The ozone layer is located in a layer of the Earth´s atmosphere known as the stratosphere. The ozone layer protects the Earth from the ultraviolet (UV) radiation from the sun. Ozone gas is created naturally in the stratosphere by the combination of molecular oxygen (O2) and atomic oxygen (O). While ozone is found throughout the entire Earth´s atmosphere, it is most concentrated in a region of the stratosphere 15-30 km (9-19 miles) above the Earth´s surface. The ozone layer protects all forms of life on Earth from the sun´s harmful UV radiation. Human activities are known to contribute to the depletion of the ozone layer.
Where is the ozone layer?
The Earth´s atmosphere consists of various layers. The troposphere, which is the lowest layer, comprises the first 10 km (6.2 miles). The stratosphere extends from 10 km (6.2 miles) to about 50 km (31 miles) of altitude. In the stratosphere, there is a temperature inversion, where the air temperature rises with increasing altitude. The temperature inversion is due to the absorption of UV radiation by ozone gas. The concentration of ozone is higher at altitudes of 25 km (16 miles), where the concentration of ozone is of 2 ozone molecules for every million air molecules. The ozone layer absorbs the portion of UV light called UVB, which is related to very harmful effects to humans, crops and animals.
How the ozone layer is created
Ozone molecules are permanently formed and destroyed in a cycle known as the ozone-oxygen cycle. Ozone molecules are created when UV light hits oxygen molecules (O2) and splits them into atomic oxygen (O). Oxygen atoms then combine with molecular oxygen to form ozone (O3). When formed, an ozone molecule remains unstable, and when it is hit by UV radiation, it can be broken down into molecular and atomic oxygen in an ongoing process known as the ozone-oxygen cycle. The concentration of ozone is denser in between 20-40 km (12-24 miles) in the Earth´s stratosphere, where the concentrations may reach 2-12 parts per million.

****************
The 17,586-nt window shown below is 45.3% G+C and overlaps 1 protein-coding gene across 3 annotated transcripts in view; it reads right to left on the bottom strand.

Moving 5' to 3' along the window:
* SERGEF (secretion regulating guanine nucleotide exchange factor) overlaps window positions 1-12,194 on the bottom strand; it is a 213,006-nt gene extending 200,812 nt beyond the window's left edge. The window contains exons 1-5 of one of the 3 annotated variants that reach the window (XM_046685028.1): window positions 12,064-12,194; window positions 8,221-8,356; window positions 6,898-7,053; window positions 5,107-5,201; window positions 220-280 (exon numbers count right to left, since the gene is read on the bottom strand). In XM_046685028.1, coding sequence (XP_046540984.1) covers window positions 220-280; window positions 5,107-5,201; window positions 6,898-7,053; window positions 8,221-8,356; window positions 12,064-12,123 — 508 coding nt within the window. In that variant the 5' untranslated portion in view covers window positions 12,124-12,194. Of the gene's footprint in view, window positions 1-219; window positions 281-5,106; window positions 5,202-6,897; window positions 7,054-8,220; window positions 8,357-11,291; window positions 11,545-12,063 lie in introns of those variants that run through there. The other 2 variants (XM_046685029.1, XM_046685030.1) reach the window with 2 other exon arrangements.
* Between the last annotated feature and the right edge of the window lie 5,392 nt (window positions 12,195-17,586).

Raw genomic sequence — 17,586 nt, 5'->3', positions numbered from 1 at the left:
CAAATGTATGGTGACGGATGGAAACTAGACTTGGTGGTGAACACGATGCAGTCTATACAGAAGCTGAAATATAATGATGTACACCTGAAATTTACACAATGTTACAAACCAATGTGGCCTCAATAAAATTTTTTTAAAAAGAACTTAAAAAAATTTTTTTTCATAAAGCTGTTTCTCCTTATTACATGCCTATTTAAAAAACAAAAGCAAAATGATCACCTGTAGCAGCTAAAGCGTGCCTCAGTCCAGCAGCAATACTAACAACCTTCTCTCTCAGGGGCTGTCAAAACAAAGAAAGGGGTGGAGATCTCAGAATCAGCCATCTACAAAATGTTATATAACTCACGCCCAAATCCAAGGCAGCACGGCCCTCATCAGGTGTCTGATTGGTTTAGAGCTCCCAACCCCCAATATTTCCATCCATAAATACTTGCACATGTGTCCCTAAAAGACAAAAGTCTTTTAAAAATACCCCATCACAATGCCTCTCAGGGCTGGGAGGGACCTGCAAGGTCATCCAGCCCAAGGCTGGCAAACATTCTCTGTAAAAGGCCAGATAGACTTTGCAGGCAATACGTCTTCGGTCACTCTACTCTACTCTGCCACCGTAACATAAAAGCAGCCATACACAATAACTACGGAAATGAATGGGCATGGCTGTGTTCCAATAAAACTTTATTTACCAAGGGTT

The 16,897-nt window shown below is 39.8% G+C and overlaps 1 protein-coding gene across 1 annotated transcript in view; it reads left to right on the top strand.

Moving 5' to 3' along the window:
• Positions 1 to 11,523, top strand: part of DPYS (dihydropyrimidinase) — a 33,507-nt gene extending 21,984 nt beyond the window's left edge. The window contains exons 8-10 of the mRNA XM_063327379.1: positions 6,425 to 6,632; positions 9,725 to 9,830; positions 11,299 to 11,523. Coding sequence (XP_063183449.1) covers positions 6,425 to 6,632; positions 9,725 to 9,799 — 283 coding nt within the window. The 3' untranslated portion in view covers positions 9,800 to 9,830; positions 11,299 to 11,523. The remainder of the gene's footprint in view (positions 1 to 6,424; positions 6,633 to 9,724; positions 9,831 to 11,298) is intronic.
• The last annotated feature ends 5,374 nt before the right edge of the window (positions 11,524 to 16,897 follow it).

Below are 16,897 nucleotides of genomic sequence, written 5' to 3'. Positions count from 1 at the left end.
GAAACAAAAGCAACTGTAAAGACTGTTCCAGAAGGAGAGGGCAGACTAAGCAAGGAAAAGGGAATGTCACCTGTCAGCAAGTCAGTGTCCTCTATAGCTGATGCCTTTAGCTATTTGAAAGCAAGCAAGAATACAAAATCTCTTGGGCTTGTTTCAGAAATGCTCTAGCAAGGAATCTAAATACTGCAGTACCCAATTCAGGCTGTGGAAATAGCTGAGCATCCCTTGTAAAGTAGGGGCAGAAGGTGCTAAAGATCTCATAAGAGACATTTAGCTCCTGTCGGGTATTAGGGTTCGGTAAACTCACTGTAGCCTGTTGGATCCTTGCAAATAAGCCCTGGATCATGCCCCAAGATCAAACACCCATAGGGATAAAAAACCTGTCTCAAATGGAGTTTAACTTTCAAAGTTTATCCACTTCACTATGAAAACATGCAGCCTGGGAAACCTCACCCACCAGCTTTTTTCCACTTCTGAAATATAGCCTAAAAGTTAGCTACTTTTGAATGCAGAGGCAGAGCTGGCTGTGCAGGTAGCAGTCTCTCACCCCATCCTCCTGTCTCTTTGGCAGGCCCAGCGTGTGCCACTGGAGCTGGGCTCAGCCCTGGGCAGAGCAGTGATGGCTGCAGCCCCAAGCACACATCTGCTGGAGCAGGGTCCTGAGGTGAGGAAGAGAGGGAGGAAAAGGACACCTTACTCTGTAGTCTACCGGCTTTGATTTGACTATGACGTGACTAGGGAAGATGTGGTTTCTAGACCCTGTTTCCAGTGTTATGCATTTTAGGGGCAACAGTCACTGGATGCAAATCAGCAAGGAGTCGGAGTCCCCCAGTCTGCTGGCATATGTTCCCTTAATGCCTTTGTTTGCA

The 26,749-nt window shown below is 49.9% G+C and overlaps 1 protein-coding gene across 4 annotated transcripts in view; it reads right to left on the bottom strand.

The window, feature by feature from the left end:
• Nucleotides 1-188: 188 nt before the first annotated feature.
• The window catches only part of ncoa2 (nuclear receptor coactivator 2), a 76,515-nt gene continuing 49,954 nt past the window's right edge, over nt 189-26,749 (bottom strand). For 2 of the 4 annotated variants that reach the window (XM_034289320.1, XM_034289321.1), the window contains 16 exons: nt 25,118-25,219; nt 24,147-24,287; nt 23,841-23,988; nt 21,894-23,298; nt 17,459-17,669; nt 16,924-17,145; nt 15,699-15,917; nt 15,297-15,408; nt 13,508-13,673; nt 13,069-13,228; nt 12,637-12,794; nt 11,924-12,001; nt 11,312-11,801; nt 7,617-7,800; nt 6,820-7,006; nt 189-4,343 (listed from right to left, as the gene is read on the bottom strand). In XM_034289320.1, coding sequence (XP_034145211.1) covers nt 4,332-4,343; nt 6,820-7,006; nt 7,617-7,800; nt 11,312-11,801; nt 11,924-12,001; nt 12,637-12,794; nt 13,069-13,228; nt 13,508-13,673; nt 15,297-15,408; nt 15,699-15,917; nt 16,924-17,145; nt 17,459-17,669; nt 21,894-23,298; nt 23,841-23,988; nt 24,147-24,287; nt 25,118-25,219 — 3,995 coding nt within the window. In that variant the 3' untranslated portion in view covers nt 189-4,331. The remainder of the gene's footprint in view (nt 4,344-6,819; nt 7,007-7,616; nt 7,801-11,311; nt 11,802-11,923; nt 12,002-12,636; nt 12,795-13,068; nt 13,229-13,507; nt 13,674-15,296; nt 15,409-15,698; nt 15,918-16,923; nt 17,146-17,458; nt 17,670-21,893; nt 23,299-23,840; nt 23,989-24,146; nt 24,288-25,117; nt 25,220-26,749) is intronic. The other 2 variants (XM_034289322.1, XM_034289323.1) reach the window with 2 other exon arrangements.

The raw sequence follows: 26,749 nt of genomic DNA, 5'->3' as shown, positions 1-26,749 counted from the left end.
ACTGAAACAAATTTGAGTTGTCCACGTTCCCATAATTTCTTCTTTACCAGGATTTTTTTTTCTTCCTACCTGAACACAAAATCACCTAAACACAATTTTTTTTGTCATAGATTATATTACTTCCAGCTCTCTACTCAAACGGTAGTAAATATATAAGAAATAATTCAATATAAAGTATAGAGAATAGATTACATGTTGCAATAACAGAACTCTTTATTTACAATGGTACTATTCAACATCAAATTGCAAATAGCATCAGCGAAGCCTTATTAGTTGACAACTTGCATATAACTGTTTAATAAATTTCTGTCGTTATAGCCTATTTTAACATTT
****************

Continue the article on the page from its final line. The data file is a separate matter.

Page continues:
For over 50 years, chlorofluorocarbons (CFCs) were widely used until the 1970´s when their use was prohibited. CFCs are safe in the troposphere, where they rarely combine with other substances; however, when they enter the stratosphere, they´re broken down by UV radiation, releasing atomic chlorine and bromine, which are known to rapidly damaging the ozone layer. In the present, hydrochlorofluorocarbons (HCFCs) and hydrofluorocarbons (HFCs) are being used as substitutes for CFCs, as they contain a reduced amount of chlorine atoms than CFCs, causing less damage to the ozone layer; nevertheless, these gases are greenhouse gases, contributing to the warming of the planet.
The density of the ozone layer fluctuates geographically and seasonally. The ozone layer is less dense at the tropical latitudes and denser at the poles. It is also thicker in spring and thinner in autumn in the North Pole. Most ozone concentrations are found near the mid to high latitudes in the northern and southern hemisphere. The highest ozone concentrations are most commonly found during spring. Most ozone in Antarctica is created at the tropical latitudes; this concentration of ozone at the tropic is then carried by the stratospheric winds to Antarctica, where it is concentrated in great amounts.
It is thought that bromine and chlorine atoms are damaging the ozone layer. The depletion of the ozone layer permits large concentrations of UVB radiation to reach the Earth´s surface. UV radiation can produce a number of effects, including the damaging of the immune system, cancer, eye cataracts, among others. Studies have shown that CFCs and other chemicals contribute with over 80% of the chlorine contained in the stratosphere, while other natural sources produce the other percentage. According to epa.gov, the initial concern about the use of CFCs in the 1970s led to a ban of their use by several nations; however, new uses of CFCs grew rapidly as new uses were discovered.